So Obama surrogates have left no stone unturned in attempting to undermine, throw dirt at, discredit, and insult John McCain’s war record and military career.

Now, I’m sure that liberals will point to the Swift Boat Veterans for Truth campaign and argue, “Republicans did the same thing to John Kerry!”

Well, no, they didn’t. The Swift Boat Veterans were just that – veterans. They served with John Kerry. And they responded to what they believed were distortions, exaggerations, and flat-out-lies by a man who had outraged them by turning on American servicemen and accusing them of war crimes during a career as a war protester that was actually longer than his career as a Navy officer. The fact of the matter is, the overwhelming majority of the men who served with John Kerry had a very different view of the man than the John Kerry (who put himself up for all his decorations) had of himself.

A Washington Post story on the Swift Boat episode by Michael Dobbs does a pretty fair job of sorting out the convoluted history and the claims and counter claims.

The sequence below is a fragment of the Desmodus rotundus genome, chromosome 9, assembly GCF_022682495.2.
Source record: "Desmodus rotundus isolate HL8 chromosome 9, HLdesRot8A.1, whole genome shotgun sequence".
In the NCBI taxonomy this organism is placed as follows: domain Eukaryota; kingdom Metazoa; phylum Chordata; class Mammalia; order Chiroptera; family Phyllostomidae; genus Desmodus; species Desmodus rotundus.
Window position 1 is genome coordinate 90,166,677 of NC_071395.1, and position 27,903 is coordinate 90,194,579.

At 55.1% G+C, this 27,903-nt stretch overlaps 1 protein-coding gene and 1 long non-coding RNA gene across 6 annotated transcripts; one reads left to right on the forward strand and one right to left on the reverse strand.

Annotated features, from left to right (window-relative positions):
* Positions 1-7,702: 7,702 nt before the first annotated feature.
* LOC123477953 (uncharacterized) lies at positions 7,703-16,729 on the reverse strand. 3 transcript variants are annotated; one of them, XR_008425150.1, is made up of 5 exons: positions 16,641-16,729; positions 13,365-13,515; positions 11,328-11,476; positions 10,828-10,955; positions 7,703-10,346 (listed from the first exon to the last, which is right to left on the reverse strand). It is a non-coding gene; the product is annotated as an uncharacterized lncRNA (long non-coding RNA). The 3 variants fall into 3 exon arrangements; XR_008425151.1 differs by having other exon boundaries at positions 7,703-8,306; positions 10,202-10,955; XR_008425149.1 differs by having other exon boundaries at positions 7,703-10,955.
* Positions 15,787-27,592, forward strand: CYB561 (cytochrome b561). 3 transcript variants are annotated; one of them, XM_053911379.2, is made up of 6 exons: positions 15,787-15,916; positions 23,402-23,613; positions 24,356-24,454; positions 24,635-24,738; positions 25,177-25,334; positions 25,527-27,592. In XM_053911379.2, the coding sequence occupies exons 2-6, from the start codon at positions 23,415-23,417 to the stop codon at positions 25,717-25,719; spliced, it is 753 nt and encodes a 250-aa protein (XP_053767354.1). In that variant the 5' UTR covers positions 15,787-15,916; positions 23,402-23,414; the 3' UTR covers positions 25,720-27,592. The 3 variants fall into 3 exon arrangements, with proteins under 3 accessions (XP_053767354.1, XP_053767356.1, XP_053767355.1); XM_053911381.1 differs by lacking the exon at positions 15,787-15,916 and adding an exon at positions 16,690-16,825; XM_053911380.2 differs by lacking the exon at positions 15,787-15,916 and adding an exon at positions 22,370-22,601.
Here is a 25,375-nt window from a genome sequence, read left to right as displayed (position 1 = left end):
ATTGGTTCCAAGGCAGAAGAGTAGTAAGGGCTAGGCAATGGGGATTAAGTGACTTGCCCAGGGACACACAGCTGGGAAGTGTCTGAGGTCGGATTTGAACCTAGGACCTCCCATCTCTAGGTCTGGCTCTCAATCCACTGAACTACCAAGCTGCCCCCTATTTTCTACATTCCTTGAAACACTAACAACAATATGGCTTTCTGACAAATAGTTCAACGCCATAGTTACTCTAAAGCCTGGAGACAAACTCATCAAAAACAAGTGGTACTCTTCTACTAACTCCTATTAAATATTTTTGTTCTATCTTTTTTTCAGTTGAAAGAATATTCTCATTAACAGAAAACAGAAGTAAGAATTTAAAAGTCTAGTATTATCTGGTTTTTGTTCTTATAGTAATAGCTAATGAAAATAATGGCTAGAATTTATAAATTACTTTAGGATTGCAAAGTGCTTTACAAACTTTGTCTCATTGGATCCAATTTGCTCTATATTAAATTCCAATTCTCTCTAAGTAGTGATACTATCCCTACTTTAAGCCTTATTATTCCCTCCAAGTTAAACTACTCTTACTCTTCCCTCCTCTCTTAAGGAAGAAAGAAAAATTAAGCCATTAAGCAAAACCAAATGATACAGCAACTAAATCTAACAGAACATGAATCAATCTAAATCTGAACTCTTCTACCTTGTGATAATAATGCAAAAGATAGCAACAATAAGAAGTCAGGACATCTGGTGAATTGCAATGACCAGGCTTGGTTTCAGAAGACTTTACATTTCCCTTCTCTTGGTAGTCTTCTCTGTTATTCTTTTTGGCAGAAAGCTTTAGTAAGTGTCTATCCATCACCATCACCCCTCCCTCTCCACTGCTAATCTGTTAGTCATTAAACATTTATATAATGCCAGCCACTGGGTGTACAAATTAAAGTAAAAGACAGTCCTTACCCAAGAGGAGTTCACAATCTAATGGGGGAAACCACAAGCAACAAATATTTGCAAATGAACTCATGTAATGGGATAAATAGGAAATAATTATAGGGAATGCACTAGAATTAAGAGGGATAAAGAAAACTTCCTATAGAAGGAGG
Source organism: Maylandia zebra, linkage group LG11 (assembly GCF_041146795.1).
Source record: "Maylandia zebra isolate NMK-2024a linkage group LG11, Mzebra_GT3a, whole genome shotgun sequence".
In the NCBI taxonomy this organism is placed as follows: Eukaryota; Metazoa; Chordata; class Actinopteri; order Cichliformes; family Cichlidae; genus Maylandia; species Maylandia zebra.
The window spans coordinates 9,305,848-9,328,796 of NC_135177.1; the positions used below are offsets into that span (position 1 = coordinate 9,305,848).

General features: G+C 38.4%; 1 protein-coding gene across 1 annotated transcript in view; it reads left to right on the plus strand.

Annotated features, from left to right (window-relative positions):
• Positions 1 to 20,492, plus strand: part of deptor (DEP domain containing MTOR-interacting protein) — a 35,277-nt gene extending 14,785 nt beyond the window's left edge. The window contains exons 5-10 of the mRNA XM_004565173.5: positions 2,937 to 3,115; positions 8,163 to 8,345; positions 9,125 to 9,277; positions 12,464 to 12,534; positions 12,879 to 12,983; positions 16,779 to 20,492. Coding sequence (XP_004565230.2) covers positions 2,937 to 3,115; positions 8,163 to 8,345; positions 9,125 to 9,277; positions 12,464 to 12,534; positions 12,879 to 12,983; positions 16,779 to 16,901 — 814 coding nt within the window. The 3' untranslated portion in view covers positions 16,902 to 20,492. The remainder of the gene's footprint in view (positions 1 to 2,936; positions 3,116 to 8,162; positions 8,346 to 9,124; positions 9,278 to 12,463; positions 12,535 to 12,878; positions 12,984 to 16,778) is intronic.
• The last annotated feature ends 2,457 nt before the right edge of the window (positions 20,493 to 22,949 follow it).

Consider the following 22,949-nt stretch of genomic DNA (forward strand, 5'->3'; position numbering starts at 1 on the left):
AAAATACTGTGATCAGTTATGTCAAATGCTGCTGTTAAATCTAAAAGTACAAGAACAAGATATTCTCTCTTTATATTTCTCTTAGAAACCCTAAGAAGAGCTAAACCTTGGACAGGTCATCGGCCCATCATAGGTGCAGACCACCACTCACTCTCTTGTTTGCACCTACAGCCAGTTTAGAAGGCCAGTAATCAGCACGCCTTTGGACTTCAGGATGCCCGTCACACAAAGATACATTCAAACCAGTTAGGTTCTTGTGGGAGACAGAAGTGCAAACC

In any event, you don’t have a case of prominent Republicans attacking John Kerry’s war record and service the way you have of prominent Democrats doing such to John McCain. And, in order for the Obama surrogates “Swift Boating” of McCain to in ANY way be parallel to the Swift Boat Veterans for Truth “Swift Boating” of John Kerry, you would have to have a similar overwhelming majority of men who actually served with – and rotted with in the Hanoi Hilton – John McCain. Do we have any such? Not even close.

While John Kerry couldn’t wait to mention what he hero he was and brought his “band of brothers” with him on the campaign trail to sing his praises, “John McCain rarely speaks about his experiences as a POW in Vietnam.”

But at least one man – who’s reputation is unimpeachable, has spoken out:

John McCain rarely speaks about his experiences as a POW in Vietnam, but one of his cell mates at the Hanoi Hilton on Thursday described some of the conditions and character traits that earned McCain the commendations he received for his war service.

Col. George “Bud” Day, 83, is the most decorated service man since Gen. Douglas MacArthur, with more than 70 medals. A living legend, Day was blown out of the sky two months to the day before the North Vietnamese shot down a propaganda prize, whose father and grandfather were renowned American admirals.

One of those 70 medals is the Congressional Medal of Honor.

I’ll take Bud Day’s account on John McCain over any other, thank you very much.